If the name Sightless Pit does not ring a bell, their founding members Dylan Walker and Lee Buford certainly will, as the former is the mastermind behind Full Of Hell and the latter drums for The Body. Originally, this project was a three-headed piece with Kristin Hayter (aka Lingua Ignota), but she’s not present this time around, and in fact, is going on a hiatus after her final tours this year.
It could have been a bummer since it was her name that got me interested in this side project in the first place, however, the duo managed to create a brand-new universe of their own and invited a few of their talented friends for this sophomore album, Lockstep Bloodwar. Where their debut, Grave Of A Dog, was witchy and disturbing, Lockstep Bloodwar goes in a different direction, a more transcending one.
The overall tone of this record is similar to what you could expect from bands like Petbrick or Godflesh, as brutalist and minimalist as possible. Screams, growls, sighs and elements of trap-rap, courtesy of the late Gangsta Boo from Three 6 Mafia and YoshimiO of Boredoms on Calcified Glass, everything is there to make you dance relentlessly to your death at a Roadburn after party or an industrial club night.
The concept of guest vocals for every track is brilliant because you get to know what Sightless Pit does to your feet, but you also get to be amazed by what they can do with your ears. That’s the impression I had when I listened to the brilliant Flower To Tomb featuring Lane Shi Otayonii, where the Elizabeth Colour Wheel singer shows how soulful her voice can be at times and painfully raw at others.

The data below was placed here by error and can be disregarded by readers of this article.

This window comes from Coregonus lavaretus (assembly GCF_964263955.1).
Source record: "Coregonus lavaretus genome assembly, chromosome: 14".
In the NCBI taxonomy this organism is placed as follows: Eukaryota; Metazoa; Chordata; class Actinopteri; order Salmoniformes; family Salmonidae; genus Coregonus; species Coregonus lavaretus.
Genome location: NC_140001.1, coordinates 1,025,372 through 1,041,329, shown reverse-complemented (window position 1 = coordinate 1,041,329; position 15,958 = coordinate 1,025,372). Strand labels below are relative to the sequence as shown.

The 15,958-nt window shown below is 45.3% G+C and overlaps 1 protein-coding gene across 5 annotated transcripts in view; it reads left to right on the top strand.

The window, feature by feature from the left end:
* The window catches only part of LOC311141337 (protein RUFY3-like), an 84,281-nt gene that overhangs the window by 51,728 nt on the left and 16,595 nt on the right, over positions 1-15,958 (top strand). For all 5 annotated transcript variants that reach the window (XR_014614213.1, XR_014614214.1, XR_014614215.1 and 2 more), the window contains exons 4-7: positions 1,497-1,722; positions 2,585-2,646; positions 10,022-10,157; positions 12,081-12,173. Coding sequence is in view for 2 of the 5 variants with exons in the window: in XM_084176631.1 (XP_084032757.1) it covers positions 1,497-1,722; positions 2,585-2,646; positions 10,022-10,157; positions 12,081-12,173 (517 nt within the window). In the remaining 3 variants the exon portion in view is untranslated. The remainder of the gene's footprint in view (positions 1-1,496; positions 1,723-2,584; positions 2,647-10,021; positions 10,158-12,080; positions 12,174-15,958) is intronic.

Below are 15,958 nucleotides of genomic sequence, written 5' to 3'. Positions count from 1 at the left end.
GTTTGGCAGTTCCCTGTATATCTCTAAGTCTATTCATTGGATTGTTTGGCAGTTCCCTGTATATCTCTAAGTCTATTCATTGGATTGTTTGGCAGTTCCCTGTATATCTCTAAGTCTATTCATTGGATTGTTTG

Screams, growls, sighs and elements of trap-rap…
That impression stayed with me whilst False Epiphany was being played (because it has some rap and trip-hop elements in there, and Claire Rousay makes a wonderful job at keeping us entertained), in the very noisy Shiv featuring Crownovthornz and the very dark Futilities with goth extraordinaire Foie Gras, where her repetitive laments are hypnotising to a certain extent. Plus, the line ‘a stream of dreams’ reminded me of a song from Made Out Of Babies and that, in itself, is a bonus.
Other tracks will lead us to more familiar territories in terms of ambiance; Resin On A Knife with Midwife, Low Orbit with Frukwan and Industrial Hazard, and the self-titled Lockstep Bloodwar, as the Walker touch can be distinguished and it could have been an out-take from Full Of Hell which wouldn’t bother me in the slightest. And even if Morning Of A Thousand Lights isn’t an out-take from either The Body or Full Of Hell, I am just as happy. In fact, this record made me happy the entire time, it helped me go through the dread that is January, it made me dance on my way to work and to the bathroom.
Lockstep Bloodwar was created during one of the most uncertain times of our modern era as a vessel to communicate the fear and ugliness of the human condition, nothing on this record was meant to be beautiful, impactful and frankly uplifting. But uplifting is probably the overwhelming feeling I had throughout my multiple listens and will continue to do so for a while, that’s how good this album is. Whichever mood you’re in when stumbling into this record, Sightless Pit will get you out of it, in one way or another.
Scribed by: Nessie Spencer